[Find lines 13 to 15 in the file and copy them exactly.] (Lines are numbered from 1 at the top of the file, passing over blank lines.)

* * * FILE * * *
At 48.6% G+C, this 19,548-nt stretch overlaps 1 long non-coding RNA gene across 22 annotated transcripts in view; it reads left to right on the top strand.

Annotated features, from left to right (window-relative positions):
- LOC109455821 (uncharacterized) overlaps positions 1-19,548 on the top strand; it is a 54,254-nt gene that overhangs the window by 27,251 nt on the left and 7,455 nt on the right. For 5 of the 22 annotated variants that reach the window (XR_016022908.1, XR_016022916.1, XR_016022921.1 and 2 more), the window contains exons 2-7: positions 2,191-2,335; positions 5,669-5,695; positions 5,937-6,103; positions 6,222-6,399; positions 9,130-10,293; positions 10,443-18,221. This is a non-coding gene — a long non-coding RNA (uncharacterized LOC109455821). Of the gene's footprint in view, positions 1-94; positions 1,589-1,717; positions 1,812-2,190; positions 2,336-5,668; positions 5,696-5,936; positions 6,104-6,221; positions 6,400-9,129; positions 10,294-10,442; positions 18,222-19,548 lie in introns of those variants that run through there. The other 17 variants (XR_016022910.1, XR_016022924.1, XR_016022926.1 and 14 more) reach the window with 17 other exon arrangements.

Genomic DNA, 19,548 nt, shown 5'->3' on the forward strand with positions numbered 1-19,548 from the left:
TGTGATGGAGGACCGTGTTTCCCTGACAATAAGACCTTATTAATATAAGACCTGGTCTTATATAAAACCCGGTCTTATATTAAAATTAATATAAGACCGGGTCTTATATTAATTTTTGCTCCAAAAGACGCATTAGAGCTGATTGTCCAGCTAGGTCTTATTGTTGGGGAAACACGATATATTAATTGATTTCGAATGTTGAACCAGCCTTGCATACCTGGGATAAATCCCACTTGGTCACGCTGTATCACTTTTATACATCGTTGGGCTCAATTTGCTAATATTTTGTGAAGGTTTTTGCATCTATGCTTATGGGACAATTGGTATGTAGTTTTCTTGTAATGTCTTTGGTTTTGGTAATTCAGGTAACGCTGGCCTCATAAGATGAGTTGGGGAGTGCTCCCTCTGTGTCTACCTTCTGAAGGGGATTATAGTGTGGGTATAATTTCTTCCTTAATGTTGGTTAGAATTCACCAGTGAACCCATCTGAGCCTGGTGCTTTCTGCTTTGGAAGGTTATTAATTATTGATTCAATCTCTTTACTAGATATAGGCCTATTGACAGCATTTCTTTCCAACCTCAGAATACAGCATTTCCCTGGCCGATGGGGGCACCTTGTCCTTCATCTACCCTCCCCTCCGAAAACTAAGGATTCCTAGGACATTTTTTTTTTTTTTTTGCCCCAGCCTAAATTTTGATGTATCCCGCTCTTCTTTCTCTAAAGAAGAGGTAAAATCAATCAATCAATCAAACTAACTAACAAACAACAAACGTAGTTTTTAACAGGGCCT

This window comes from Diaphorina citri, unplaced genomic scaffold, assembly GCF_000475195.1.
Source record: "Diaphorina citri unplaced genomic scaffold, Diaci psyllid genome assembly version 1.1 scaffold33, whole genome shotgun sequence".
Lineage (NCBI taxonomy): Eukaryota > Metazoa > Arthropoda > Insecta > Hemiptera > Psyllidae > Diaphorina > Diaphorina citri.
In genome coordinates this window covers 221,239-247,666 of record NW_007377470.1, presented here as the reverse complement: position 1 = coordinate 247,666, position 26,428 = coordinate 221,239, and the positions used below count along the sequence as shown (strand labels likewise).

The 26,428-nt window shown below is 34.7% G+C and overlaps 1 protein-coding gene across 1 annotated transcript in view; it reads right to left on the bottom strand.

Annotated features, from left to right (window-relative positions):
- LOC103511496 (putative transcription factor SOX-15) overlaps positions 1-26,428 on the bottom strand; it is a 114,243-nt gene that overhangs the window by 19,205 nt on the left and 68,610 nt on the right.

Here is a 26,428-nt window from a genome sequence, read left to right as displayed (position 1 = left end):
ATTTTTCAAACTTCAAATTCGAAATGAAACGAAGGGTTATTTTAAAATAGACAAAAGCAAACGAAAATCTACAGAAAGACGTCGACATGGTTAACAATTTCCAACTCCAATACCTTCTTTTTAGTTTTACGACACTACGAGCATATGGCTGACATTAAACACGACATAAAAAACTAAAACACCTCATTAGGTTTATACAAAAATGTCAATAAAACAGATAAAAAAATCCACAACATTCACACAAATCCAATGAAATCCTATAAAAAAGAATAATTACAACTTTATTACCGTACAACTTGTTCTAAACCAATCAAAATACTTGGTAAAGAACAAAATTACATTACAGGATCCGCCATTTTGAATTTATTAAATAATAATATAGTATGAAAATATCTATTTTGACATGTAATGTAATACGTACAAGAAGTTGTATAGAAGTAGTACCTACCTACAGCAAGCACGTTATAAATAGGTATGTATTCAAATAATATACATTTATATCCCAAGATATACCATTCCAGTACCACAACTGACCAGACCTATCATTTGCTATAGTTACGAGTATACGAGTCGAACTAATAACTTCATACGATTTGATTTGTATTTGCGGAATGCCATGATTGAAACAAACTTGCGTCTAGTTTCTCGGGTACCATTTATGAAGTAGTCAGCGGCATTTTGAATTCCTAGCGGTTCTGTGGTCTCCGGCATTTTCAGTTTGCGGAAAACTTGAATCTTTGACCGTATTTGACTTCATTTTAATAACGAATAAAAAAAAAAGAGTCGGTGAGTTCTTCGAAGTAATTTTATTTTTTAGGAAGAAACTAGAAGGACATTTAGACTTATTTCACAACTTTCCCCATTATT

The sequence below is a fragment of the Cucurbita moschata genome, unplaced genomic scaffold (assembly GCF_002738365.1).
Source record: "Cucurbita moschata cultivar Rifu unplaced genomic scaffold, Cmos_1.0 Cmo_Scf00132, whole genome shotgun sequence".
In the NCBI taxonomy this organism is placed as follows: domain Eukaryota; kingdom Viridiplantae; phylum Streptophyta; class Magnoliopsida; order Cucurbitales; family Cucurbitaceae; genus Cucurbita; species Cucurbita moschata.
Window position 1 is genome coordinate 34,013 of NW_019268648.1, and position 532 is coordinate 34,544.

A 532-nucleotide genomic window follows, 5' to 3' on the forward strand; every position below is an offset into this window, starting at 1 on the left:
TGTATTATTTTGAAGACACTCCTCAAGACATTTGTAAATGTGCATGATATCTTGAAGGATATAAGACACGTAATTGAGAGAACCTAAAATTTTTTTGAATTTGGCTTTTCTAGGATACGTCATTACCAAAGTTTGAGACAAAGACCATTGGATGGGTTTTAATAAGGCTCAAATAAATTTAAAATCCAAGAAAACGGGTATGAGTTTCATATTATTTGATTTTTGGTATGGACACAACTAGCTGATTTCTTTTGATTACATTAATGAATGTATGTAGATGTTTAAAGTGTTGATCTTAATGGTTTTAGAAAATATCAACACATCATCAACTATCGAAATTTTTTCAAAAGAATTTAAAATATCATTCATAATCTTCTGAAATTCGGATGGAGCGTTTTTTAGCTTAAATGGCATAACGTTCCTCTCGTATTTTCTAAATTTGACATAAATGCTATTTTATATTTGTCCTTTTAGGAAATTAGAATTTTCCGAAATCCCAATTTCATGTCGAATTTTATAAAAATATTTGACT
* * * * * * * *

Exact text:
Here is a 26,428-nt window from a genome sequence, read left to right as displayed (position 1 = left end):
ATTTTTCAAACTTCAAATTCGAAATGAAACGAAGGGTTATTTTAAAATAGACAAAAGCAAACGAAAATCTACAGAAAGACGTCGACATGGTTAACAATTTCCAACTCCAATACCTTCTTTTTAGTTTTACGACACTACGAGCATATGGCTGACATTAAACACGACATAAAAAACTAAAACACCTCATTAGGTTTATACAAAAATGTCAATAAAACAGATAAAAAAATCCACAACATTCACACAAATCCAATGAAATCCTATAAAAAAGAATAATTACAACTTTATTACCGTACAACTTGTTCTAAACCAATCAAAATACTTGGTAAAGAACAAAATTACATTACAGGATCCGCCATTTTGAATTTATTAAATAATAATATAGTATGAAAATATCTATTTTGACATGTAATGTAATACGTACAAGAAGTTGTATAGAAGTAGTACCTACCTACAGCAAGCACGTTATAAATAGGTATGTATTCAAATAATATACATTTATATCCCAAGATATACCATTCCAGTACCACAACTGACCAGACCTATCATTTGCTATAGTTACGAGTATACGAGTCGAACTAATAACTTCATACGATTTGATTTGTATTTGCGGAATGCCATGATTGAAACAAACTTGCGTCTAGTTTCTCGGGTACCATTTATGAAGTAGTCAGCGGCATTTTGAATTCCTAGCGGTTCTGTGGTCTCCGGCATTTTCAGTTTGCGGAAAACTTGAATCTTTGACCGTATTTGACTTCATTTTAATAACGAATAAAAAAAAAAGAGTCGGTGAGTTCTTCGAAGTAATTTTATTTTTTAGGAAGAAACTAGAAGGACATTTAGACTTATTTCACAACTTTCCCCATTATT

The sequence below is a fragment of the Cucurbita moschata genome, unplaced genomic scaffold (assembly GCF_002738365.1).